We are more connected with one another—this is a kind of platitude of analysis of the world today, but it actually offers an extraordinary potential for political change because if it is the case that our actions are able to influence the person next to us, and analysis suggests that that action may ripple across to the person next to them, then we have an extraordinary possibility to change things across the system—indeed, across the world—very quickly.

This is indeed confirmed by network research, that change can ripple across the system very fast, like a wave in a sports stadium, where people stand up and wave their hand. That is now a potential form of change.

We are not separated in isolated polities and economies that do not communicate with each other. There is now a kind of emerging global—I wouldn't call it consciousness, but global debate about phenomena, where a discussion in Indonesia may affect a discussion in Bosnia. Or other forms of connection—behavioral trading connections, connections of belief, of businesses, of people talking about Lady Gaga songs. It is an incredible new world that is being created around us, and it is changing very fast.

So in fact you put all of this research together and what you get turns conventional political theory on its head. Authority is not the best way to manage a system of this kind. In fact, complex systems, for that is what the world is, are very resistant to top-down management. The most effective agent of change is the individual acting alone at first, then with other individuals.

But what would this mean in practice? What does an agent-based approach to politics actually mean in practice? It means changing things, atom by atom, in our micro-cosmos, and through that the macro-cosmos, in our own actions in the workplace, and in how we decide things together.

For instance, in the company, the prevailing unit of economic activity in the modern economy, there are very plausible and available alternatives to the model of the private profit-seeking company, which has become the dominant understanding of what companies are supposed to be like.

There are cooperative, employee-owned companies that are extraordinarily successful, are competitive. In Britain, there is a very well-known company called John Lewis, which is a huge retail giant. It's the third-largest private company in Britain. It shares benefits with its employees. They're not called employees; they're partners, because these partners also vote in how the company should be run. They have agency. They have given back that thing that we so lack in our modern circumstance.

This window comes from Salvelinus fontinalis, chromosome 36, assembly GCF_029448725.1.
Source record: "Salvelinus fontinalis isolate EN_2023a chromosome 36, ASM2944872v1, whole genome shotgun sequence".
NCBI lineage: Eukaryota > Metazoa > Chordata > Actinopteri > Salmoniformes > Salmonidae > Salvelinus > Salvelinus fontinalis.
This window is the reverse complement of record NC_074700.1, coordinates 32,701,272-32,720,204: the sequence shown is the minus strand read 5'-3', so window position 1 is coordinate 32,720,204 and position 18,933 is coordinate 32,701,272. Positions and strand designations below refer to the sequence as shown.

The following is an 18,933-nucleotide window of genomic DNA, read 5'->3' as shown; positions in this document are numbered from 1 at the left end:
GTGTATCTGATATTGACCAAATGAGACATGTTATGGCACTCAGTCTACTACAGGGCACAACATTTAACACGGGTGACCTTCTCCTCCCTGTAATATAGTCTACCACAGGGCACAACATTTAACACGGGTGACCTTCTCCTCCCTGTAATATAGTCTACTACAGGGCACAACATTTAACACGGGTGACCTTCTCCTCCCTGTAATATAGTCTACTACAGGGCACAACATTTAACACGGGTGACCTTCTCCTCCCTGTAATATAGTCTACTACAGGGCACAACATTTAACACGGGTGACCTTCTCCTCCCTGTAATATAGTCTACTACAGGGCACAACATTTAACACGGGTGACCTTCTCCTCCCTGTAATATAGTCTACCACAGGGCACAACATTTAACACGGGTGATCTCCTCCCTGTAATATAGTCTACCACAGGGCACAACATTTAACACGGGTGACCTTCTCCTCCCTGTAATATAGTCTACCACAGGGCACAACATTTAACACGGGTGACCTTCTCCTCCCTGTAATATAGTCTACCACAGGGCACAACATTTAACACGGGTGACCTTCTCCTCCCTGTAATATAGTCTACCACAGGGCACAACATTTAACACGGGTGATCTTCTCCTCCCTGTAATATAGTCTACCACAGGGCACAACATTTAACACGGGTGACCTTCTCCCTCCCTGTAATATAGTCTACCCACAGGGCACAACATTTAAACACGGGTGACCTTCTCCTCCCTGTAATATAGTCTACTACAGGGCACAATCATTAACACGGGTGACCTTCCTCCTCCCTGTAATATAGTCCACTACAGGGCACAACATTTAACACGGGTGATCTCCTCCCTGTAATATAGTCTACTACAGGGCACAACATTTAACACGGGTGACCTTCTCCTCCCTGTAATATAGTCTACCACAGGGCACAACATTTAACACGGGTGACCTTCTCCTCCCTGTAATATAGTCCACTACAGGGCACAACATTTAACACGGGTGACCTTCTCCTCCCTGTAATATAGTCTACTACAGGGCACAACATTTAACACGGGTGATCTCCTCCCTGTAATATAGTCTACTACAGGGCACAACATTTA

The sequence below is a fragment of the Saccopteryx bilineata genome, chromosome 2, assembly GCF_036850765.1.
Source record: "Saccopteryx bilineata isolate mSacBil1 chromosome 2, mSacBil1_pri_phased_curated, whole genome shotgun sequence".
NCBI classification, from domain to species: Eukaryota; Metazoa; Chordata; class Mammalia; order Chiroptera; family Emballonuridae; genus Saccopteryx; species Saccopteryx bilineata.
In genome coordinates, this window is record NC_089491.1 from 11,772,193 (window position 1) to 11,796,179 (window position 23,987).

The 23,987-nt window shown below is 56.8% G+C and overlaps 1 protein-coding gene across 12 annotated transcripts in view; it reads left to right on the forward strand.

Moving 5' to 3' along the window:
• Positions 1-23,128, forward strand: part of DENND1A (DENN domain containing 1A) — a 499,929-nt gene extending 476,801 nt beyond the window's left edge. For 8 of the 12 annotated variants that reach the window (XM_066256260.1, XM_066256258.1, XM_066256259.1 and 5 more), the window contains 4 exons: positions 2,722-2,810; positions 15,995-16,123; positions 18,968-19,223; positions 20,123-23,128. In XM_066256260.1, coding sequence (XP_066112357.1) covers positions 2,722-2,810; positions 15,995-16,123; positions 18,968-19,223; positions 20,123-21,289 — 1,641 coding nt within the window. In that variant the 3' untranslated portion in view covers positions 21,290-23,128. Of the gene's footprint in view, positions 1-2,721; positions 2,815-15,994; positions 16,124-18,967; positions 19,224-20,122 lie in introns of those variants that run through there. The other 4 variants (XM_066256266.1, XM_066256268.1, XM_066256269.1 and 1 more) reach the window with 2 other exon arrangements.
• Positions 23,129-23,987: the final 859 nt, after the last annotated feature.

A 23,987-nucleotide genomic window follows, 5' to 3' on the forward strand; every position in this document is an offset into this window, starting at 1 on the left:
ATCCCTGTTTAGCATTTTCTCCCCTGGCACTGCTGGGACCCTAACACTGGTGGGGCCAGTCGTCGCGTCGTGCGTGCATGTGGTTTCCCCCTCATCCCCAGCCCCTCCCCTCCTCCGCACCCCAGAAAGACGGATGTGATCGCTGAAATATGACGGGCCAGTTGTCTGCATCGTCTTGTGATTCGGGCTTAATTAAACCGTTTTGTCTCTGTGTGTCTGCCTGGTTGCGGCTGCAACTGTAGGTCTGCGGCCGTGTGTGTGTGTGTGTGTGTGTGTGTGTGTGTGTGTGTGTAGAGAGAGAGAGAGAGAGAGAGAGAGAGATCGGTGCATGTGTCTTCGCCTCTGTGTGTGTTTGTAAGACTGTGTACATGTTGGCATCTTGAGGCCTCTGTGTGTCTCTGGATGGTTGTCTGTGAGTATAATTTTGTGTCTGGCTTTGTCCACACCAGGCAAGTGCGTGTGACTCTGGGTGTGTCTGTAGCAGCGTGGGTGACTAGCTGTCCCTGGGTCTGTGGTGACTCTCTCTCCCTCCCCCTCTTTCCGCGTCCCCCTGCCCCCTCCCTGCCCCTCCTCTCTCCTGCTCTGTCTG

But also, of course, the benefits of the company, the wealth, the profits, are shared amongst everybody. Surveys show it has the happiest workforce compared to more normal companies.

This company is also much more enduring. It has been successful for over a century. There are not many companies, private share-owned companies, that can say the same thing.

Similarly, in Spain, Mondragon, which is a collection of cooperatives, largely based in the Basque country in the north, is the fifth-largest company in Spain.

These things are economically plausible. They're not just about your bakery around the corner. This model of the company which distributes wealth more fairly, distributes agency in a way that makes life more meaningful for the partners in the company, this is possible.

In New York State, a group of very innovative people have developed this idea of the benefit corporation. I don't know who has heard of this here. Has anybody heard of a B corp here?

[Show of hands]

It's funny. It is still a minority. I think it will become a very well-known idea quite soon.

Basically, the idea, until recently, if you registered as a private company in New York State, as still is the case in many states in America, you could only be a profit-seeking company. That was required to be your purpose. You couldn't have any other purpose.

B corp legislation allows you to establish companies that have three purposes: you benefit not only your bottom line, but also your employees and the environment. You are audited on all three aspects of your performance.